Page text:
A Hair Museum Houses the Strands of Yesteryear / Hyperallergic

Hair wreath on display at Leila’s Hair Museum in Independence, Missouri. (all photographs by Adam Green)

Hair wreath on display at Leila’s Hair Museum in Independence, Missouri. (all photographs by Adam Green)

CHICAGO — Leila’s Hair Museum in Independence, Missouri bills itself as the only museum of its kind in the world. Located in the back of Leila’s Independence College of Cosmetology, an unassuming storefront covered by a mirror-like material. It is owned and operated by founder and hair fanatic Leila Cohoon, who has been a hairdresser since 1949. She started collecting hair mementos in 1956, and opened the first iteration of this museum 30 years later in 1986. The walls of Leila’s museum, now in its second and hopefully final resting location, houses thousands of hair wreaths, jewelry, and other mementos made of hair. It’s like walking through a mausoleum or cemetery, except hair is not decaying or disintegrating like the bodies already have. Hair, this snippet of the abject body, is located somewhere between life and death, yet it exists detached from its original owner.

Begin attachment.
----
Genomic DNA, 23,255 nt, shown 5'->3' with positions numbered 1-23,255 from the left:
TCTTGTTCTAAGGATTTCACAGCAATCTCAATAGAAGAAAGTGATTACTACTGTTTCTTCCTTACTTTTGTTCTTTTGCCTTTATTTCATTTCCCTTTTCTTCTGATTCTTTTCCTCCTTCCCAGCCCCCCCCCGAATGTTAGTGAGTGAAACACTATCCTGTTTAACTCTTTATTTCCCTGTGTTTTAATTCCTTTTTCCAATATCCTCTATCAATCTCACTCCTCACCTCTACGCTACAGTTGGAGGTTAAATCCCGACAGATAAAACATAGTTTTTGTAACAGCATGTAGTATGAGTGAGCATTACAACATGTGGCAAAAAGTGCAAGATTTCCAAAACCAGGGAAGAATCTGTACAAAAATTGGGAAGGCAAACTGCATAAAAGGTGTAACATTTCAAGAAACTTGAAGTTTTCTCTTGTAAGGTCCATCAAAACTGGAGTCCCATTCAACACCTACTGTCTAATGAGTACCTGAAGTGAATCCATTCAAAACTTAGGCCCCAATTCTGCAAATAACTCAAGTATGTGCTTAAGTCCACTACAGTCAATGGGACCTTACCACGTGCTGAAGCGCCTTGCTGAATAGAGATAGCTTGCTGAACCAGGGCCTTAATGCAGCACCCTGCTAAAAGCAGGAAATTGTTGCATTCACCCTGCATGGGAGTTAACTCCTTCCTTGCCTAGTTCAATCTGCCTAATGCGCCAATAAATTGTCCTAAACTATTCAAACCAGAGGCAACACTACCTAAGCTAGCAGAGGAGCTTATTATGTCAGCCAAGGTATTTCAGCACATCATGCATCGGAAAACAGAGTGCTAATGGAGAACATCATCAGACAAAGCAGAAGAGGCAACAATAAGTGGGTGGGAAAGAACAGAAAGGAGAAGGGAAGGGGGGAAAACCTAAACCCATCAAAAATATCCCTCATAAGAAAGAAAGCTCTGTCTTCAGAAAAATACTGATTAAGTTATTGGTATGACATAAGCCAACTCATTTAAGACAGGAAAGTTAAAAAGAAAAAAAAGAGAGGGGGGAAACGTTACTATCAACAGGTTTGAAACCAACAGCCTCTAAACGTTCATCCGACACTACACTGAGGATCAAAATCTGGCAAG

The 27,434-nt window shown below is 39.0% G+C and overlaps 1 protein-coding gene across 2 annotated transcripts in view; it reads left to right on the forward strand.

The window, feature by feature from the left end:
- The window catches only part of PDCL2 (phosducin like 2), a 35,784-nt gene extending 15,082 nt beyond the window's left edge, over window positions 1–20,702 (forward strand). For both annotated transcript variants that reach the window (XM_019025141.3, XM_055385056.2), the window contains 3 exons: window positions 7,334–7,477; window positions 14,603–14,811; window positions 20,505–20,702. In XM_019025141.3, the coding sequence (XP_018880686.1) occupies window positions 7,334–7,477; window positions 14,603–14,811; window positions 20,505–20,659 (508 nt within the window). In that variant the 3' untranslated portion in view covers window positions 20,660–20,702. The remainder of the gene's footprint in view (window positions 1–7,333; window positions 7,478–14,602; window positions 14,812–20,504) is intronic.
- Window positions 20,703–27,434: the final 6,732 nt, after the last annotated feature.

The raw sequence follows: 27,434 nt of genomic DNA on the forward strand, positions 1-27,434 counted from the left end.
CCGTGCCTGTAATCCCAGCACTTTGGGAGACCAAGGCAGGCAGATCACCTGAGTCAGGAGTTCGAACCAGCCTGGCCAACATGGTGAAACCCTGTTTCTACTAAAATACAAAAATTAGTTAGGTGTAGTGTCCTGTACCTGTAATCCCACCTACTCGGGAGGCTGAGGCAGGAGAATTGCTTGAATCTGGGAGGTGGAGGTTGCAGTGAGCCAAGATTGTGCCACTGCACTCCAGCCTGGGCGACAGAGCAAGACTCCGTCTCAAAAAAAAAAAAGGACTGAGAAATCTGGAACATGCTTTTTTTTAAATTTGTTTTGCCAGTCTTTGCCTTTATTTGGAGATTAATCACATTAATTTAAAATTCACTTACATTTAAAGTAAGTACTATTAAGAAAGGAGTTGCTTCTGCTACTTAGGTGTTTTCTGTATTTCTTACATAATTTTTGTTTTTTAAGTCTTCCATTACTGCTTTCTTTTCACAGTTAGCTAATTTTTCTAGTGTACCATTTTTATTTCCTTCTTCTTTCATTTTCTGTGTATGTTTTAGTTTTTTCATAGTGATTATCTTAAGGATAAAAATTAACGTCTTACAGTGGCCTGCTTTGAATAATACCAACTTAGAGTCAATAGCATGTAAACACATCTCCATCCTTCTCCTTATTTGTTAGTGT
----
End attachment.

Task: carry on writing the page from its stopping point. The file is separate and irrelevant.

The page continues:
Except there’s something decidedly more disgusting about hair than even decaying skin or fingernails, cut slices of bone overgrowth. Human hair is made of keratin and dead skin cells. Growing out of the body, it is a reminder of our own mortality — of death as a part of life, or during life itself. Like death in American culture, it too is fetishized, judged and an intimate part of one’s own identity. It’s impossible to take a long-armed selfie without getting your hair in there. Artists such as Peggy Noland who have shaved off their eyebrows are considered freakish-looking, yet fascinating for this decision to forever eliminate the option for dead skin cells growth. Find a hair in your soup when out to dinner, and you have every right to return that meal. Hair is also an signifier of one’s social status and class, and is always something that separates people by race. But it is one thing that we all share — this hair on our heads and all over our bodies. But today, it is not customary to make jewelry out of hair as was once done during the Victorian era.

Read the full story: http://hyperallergic.com/92401/a-hair-museum-houses-the-strands-of-yesteryear/